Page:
by Becca Puglisi
“Fashion is a language that creates itself in clothes to interpret reality.”
This quote by Karl Lagerfeld is pretty heady. I’m still chewing on it, but what I gather is that clothing and other appearance choices are one way we interpret and reflect reality—the reality of who we are, of our passions. Sometimes, it’s the reality we want to project (as opposed to what’s actually real).
In this way, a character’s clothes can say a lot about them as individuals. As writers, we should always be looking for characterization opportunities that allow us to reveal truths about our characters in natural ways. And clothing choices, as mundane as they may seem, can be a great way to do this. Just zero in on a few details about your character’s clothes, and BAM! You’ve revealed crucial information without having to state it outright.
So, what can fashion choices tell us about a character?
Does your protagonist have a job that requires a uniform? Have them head into the coffee shop wearing their hospital scrubs, stained mechanic’s coveralls, three-piece suit, or steel-toed boots and work belt. By referencing their work clothes, you won’t have to mention their profession overtly.
If the story takes place in a different time or location, your character’s fashion choices can clue readers in to the where and when. Show your protagonist in crinolines and a corset, a tartan kilt and clan badges, or bellbottoms and a halter top. Use context clues to introduce futuristic, paranormal, or otherworldly wardrobe items. Let a few carefully chosen clothing details show readers where and when your character is living.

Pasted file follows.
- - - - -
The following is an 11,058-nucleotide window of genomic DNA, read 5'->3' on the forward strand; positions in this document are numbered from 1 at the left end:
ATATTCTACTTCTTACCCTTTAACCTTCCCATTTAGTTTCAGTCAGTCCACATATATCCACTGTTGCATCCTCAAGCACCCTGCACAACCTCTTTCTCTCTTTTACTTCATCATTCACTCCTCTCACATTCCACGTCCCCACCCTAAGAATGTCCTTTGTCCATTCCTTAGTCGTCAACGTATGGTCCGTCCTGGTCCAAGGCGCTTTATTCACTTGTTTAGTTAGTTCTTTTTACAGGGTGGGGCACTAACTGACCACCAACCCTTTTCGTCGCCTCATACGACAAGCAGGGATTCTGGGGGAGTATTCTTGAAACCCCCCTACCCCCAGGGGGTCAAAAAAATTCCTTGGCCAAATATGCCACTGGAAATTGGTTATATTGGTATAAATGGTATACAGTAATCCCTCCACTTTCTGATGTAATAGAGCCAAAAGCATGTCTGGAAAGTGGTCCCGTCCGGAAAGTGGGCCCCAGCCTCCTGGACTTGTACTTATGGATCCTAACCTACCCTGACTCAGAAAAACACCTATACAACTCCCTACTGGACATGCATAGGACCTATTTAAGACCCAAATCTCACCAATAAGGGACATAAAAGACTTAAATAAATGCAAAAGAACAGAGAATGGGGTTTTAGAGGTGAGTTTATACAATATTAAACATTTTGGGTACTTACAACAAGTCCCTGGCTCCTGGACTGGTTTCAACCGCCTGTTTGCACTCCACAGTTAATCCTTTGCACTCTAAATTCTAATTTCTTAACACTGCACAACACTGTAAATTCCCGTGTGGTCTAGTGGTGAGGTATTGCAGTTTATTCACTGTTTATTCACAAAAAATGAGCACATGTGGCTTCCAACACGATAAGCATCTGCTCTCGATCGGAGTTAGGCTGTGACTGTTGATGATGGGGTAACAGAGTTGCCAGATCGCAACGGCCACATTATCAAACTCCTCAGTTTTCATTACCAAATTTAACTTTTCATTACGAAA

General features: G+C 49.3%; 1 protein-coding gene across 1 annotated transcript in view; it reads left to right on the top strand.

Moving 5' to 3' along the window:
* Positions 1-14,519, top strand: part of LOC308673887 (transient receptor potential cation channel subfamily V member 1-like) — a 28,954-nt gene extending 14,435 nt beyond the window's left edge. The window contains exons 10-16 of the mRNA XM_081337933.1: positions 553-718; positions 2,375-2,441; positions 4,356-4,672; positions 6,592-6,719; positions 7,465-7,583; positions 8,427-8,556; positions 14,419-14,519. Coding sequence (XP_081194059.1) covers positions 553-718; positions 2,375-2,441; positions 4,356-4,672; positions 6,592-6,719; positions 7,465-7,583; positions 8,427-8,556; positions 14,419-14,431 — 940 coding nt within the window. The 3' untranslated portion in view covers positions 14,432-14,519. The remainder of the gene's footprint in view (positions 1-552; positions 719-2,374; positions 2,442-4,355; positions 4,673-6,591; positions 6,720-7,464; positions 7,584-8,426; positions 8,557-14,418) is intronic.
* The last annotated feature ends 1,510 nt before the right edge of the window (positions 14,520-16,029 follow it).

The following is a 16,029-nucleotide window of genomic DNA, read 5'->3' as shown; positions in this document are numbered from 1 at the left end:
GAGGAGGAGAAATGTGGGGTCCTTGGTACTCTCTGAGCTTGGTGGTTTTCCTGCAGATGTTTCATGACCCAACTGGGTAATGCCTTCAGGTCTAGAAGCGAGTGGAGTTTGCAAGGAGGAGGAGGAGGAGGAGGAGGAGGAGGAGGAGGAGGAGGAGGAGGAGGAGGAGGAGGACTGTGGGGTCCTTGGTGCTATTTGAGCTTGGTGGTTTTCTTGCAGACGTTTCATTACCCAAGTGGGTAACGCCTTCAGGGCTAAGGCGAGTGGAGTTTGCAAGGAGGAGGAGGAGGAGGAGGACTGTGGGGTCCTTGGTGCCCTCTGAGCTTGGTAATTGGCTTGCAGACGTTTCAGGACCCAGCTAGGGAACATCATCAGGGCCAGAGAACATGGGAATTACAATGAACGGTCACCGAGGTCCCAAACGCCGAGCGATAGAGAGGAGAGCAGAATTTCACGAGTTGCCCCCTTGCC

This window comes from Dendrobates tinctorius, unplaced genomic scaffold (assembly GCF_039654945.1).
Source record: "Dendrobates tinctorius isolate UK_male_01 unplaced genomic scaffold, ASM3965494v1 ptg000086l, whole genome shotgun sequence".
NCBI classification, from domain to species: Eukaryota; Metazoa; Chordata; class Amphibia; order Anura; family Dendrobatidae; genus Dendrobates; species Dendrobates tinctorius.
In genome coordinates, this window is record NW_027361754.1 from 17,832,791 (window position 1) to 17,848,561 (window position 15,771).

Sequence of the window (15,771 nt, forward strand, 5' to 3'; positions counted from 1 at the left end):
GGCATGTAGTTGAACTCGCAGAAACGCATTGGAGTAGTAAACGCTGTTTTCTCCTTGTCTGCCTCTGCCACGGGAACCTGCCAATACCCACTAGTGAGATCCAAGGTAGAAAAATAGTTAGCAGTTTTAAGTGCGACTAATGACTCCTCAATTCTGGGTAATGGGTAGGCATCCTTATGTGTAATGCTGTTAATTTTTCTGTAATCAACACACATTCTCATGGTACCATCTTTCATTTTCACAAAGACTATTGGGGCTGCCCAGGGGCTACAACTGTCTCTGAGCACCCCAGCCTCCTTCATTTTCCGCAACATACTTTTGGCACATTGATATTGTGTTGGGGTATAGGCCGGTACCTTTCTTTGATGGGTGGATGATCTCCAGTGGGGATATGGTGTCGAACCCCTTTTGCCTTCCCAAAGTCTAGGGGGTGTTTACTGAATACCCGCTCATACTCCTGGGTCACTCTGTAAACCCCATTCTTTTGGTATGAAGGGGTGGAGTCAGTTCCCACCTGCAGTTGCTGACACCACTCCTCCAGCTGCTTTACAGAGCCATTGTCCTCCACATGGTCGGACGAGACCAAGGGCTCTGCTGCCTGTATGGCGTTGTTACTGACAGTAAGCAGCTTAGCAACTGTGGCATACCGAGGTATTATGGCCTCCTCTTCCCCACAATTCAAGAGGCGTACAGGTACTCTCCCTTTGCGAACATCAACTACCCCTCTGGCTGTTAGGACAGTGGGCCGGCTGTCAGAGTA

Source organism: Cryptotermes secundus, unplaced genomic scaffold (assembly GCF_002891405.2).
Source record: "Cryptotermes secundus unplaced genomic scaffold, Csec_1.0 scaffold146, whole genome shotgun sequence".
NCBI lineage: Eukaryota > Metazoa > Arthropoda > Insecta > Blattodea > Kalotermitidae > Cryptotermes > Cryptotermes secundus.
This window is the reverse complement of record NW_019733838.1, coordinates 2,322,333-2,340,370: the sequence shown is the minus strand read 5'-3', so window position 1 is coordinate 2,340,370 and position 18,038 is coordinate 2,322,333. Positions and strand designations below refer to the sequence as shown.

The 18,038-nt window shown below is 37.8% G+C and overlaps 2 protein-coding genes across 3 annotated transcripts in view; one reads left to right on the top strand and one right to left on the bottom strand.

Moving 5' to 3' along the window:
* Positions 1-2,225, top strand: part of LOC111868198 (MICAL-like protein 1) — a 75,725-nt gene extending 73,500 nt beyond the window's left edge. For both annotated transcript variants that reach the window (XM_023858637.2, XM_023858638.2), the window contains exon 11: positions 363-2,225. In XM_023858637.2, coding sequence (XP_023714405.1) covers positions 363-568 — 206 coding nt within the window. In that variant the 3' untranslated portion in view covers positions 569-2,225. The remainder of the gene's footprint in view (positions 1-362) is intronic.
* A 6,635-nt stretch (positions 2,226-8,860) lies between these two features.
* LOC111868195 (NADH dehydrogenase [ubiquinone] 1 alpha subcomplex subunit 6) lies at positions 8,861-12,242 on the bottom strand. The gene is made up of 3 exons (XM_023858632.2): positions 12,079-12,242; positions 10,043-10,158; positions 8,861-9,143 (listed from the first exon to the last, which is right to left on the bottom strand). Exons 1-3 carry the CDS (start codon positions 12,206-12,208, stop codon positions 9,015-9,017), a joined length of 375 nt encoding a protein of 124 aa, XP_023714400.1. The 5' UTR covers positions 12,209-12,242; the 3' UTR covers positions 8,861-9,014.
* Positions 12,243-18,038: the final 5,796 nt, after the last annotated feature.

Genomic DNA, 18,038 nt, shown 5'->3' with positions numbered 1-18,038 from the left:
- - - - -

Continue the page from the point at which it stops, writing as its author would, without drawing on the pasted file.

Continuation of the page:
Because clothing choices are deeply personal, they can reflect certain aspects of personality. Looking at the main cast of Stranger Things, you wouldn’t define them as haute couture; they’re self-defined nerds with little fashion sense, and their clothes reflect this. On the other end of the spectrum, we have Cruella from the movie of the same name. Antisocial is her defining trait, and her fashion choices consistently fly in the face of what’s popular, traditional, and accepted.
A character who is flamboyant will dress differently than someone who is simple or traditional or lazy. Our personality absolutely influences how we dress, so know your character’s dominant traits, and outfit them accordingly.
In specific cases, clothing can quickly establish certain aspects of identity. Traditional cultural garb, like a sari, kimono, or yarmulke, can point to the character’s heritage. The same is true if their dress associates them with a certain group of people, such as the LGBTQ+ community.
Want to show your character’s interests? Put them in fan merch from a favorite band or a t-shirt sporting a social justice slogan. Reveal their K-Pop obsession by having them show up to a block party looking like a member of BTS. One of the things that makes us each unique is our individual passions. Show those off for your character through their wardrobe.
You can’t learn much from someone who looks just like everyone else. But if they take pains to individualize their appearance, it says something about them. Wearing colorful knee socks with a school uniform, only wearing certain colors, or making their own uniquely styled clothes are all ways to show that a character is swimming against the current. More information is needed for readers to know exactly how or why they’re different, but clothing is a good starting point for revealing this desire to break from the pack.
As we all know, clothes come with a variety of price tags. Some are cheap while others are wildly expensive. A character who dresses in name brands, wears only natural fibers, or shops at trendy boutiques is likely to have a bigger bank account than someone wearing hand-me-downs or generic clothes from Target.